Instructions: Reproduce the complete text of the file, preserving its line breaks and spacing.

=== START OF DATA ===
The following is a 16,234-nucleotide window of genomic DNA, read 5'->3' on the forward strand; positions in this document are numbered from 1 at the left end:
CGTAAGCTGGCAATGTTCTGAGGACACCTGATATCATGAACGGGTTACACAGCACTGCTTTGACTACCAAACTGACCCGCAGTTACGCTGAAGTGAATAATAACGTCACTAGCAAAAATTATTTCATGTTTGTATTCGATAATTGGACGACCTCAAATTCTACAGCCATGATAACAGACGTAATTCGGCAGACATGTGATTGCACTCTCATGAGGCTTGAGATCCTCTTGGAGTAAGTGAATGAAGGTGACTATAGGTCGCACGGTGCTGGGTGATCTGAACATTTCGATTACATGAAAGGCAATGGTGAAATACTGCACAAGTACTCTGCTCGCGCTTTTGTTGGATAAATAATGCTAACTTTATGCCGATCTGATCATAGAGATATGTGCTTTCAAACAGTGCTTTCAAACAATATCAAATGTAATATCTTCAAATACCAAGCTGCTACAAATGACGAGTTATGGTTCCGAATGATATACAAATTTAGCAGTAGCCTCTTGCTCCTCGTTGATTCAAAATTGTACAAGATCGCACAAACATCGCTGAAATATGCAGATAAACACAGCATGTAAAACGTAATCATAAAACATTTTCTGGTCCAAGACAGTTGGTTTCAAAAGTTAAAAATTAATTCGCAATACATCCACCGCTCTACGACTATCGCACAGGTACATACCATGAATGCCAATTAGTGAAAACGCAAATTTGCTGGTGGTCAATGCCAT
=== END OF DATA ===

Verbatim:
The following is a 16,234-nucleotide window of genomic DNA, read 5'->3' on the forward strand; positions in this document are numbered from 1 at the left end:
CGTAAGCTGGCAATGTTCTGAGGACACCTGATATCATGAACGGGTTACACAGCACTGCTTTGACTACCAAACTGACCCGCAGTTACGCTGAAGTGAATAATAACGTCACTAGCAAAAATTATTTCATGTTTGTATTCGATAATTGGACGACCTCAAATTCTACAGCCATGATAACAGACGTAATTCGGCAGACATGTGATTGCACTCTCATGAGGCTTGAGATCCTCTTGGAGTAAGTGAATGAAGGTGACTATAGGTCGCACGGTGCTGGGTGATCTGAACATTTCGATTACATGAAAGGCAATGGTGAAATACTGCACAAGTACTCTGCTCGCGCTTTTGTTGGATAAATAATGCTAACTTTATGCCGATCTGATCATAGAGATATGTGCTTTCAAACAGTGCTTTCAAACAATATCAAATGTAATATCTTCAAATACCAAGCTGCTACAAATGACGAGTTATGGTTCCGAATGATATACAAATTTAGCAGTAGCCTCTTGCTCCTCGTTGATTCAAAATTGTACAAGATCGCACAAACATCGCTGAAATATGCAGATAAACACAGCATGTAAAACGTAATCATAAAACATTTTCTGGTCCAAGACAGTTGGTTTCAAAAGTTAAAAATTAATTCGCAATACATCCACCGCTCTACGACTATCGCACAGGTACATACCATGAATGCCAATTAGTGAAAACGCAAATTTGCTGGTGGTCAATGCCAT